An American teenager gets blown up in a US drone strike and the only explanation provided for why he was killed is that his father was alleged to be a terrorist. And given the small amount of reporting on yesterday’s killings it appears that having covered the Obama-kills-an-American story last month, Obama-kills-another-American is a story of no great interest. But this isn’t just a story about the abuse of executive power. It would now appear that individuals can be snuffed out just because the US government objects to what they are saying.
The New York Times reports: Airstrikes, believed to have been carried out by American drones, killed at least nine people in southern Yemen, including a senior official of the regional branch of Al Qaeda and an American, the 17-year-old son of a Qaeda official killed by the United States last month, according to the government and local reports on Saturday.
Fighting also escalated in the capital, Sana, where at least 12 antigovernment protesters were killed by security forces near the Foreign Ministry and at least four civilians were killed in a battle near the airport, opposition officials said.
The fighting in Sana was the deadliest since President Ali Abdullah Saleh returned to the country last month, and coincided with rising political tensions as all sides await a statement by the United Nations Security Council expected in weeks.
Yemen has been in turmoil for months, as protesters demanding the ouster of Mr. Saleh, who has ruled for 33 years, have filled the streets, and rival political factions have fought for power. Despite tremendous domestic opposition, international pressure and an assassination attempt that severely wounded him in June, Mr. Saleh has refused to step down.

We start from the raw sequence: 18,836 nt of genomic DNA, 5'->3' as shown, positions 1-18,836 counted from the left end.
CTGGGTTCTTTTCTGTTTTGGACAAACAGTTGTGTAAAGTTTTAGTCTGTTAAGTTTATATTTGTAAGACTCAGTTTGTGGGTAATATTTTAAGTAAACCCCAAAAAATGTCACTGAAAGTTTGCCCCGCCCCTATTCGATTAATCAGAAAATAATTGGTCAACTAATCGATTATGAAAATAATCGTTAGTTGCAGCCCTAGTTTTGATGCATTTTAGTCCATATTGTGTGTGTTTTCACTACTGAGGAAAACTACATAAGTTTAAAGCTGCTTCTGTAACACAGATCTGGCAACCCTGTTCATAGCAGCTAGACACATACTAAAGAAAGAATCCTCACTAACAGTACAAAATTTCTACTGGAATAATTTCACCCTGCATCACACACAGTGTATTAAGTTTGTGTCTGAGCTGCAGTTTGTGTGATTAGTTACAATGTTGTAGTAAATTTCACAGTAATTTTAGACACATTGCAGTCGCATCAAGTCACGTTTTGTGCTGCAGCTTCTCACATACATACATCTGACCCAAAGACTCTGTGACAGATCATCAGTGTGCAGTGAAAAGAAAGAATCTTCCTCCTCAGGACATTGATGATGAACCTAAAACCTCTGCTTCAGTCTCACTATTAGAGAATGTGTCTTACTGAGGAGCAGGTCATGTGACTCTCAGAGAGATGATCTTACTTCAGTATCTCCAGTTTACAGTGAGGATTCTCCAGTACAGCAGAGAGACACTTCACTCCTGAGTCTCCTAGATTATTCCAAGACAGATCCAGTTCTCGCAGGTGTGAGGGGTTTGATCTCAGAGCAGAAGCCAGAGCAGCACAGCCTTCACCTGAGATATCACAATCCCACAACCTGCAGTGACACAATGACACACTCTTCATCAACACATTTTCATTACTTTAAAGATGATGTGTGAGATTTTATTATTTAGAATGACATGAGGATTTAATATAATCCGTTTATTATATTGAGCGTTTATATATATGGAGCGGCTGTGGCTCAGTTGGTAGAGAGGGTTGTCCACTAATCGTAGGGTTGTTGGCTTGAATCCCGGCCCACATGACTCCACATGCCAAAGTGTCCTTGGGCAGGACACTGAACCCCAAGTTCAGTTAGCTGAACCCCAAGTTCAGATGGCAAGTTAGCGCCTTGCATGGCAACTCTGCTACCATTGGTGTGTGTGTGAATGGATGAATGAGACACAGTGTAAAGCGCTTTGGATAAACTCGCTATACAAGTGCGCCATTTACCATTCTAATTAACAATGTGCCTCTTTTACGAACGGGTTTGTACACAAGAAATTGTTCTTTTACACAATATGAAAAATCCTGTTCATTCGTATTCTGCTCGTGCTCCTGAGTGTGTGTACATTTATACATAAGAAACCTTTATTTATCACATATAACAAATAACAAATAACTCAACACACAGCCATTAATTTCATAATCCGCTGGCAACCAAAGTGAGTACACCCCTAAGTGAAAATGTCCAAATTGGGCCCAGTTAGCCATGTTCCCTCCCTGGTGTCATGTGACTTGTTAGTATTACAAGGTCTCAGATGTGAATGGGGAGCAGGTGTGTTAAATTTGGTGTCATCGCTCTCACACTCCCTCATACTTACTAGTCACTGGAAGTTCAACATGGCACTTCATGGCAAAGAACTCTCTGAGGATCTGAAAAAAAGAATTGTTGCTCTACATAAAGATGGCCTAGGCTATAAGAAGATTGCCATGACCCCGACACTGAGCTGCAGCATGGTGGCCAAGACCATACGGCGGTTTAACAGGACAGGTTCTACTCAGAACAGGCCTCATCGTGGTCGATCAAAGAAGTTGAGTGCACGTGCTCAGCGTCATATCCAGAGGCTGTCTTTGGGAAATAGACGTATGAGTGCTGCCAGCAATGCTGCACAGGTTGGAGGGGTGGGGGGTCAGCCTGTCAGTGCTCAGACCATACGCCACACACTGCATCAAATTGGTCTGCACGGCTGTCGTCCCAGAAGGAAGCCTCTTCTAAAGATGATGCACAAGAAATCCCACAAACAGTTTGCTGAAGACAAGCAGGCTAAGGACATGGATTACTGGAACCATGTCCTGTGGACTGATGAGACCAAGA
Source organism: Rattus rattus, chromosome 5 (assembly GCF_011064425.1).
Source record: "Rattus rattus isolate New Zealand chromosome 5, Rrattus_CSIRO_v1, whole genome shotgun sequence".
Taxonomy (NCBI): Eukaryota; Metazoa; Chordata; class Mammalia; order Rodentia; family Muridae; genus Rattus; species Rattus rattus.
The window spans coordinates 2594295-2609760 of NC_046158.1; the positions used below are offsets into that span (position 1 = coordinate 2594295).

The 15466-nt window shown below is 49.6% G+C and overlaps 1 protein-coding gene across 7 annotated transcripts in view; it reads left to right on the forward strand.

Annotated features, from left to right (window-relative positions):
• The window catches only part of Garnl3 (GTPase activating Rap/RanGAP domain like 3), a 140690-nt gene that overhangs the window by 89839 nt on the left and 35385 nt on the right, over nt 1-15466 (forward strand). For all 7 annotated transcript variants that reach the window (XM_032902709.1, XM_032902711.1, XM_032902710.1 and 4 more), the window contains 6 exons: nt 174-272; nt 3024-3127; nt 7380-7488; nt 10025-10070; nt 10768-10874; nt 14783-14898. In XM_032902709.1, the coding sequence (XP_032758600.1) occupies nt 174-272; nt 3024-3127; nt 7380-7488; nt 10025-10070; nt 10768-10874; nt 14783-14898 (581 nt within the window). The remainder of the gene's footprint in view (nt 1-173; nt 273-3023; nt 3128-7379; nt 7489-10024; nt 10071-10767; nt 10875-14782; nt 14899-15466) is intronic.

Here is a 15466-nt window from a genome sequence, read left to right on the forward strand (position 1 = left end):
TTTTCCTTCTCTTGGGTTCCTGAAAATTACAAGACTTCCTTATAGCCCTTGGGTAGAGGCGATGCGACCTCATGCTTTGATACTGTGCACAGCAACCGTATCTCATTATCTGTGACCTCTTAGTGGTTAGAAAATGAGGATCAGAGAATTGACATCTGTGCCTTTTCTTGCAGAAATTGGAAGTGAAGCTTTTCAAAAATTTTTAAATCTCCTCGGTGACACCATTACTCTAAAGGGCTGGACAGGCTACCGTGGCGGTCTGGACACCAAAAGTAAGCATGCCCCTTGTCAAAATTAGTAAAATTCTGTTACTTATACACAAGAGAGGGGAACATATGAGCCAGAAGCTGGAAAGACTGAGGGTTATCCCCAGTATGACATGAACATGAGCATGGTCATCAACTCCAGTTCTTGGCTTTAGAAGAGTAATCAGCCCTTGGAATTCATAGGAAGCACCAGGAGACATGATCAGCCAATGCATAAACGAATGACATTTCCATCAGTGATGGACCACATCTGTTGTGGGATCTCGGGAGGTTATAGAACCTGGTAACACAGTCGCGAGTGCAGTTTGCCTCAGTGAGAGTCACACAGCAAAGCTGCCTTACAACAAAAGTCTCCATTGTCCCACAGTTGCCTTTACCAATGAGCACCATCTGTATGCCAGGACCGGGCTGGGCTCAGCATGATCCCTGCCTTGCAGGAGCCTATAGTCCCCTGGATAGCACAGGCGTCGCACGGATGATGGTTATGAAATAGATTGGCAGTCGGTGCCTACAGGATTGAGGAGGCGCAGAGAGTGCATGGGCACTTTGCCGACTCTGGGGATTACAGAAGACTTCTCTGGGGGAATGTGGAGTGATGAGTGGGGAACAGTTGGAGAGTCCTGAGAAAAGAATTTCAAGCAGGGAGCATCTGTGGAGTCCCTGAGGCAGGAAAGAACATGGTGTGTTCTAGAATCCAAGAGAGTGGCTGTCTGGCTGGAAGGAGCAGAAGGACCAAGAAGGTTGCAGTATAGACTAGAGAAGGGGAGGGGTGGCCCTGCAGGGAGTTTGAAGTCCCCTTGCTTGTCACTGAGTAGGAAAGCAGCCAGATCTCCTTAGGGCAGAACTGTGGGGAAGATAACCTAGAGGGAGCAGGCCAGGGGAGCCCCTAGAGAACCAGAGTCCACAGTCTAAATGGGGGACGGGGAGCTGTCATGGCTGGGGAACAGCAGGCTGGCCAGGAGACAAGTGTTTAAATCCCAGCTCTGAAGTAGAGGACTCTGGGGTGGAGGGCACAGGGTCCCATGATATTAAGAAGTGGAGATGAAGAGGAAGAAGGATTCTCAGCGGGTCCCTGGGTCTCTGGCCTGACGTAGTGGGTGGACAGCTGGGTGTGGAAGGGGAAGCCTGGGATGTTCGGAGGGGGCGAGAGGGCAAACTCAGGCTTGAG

Islamic militant groups, including Al Qaeda in the Arabian Peninsula, the Yemeni branch of the terrorist organization, have exploited the chaos, taking over large regions in Shabwa and Abyan Provinces in the south.
The American drone strike last month that killed the Qaeda official, Anwar al-Awlaki, has been particularly controversial in the United States. Despite being an American citizen, Mr. Awlaki, a Qaeda propagandist, was killed without a trial. The United States has argued that he had taken on an operational role in the organization, plotting attacks against Americans, which made him a legitimate target.
The killing of his son in a drone attack on Friday night, if confirmed, would be the third time an American was killed by such a United States attack in Yemen, although it was not clear if the son was an intended target. A second American, Samir Khan, the editor of Al Qaeda’s online magazine, was killed in the attack on Mr. Awlaki, which was launched from a new secret C.I.A. base on the Arabian Peninsula.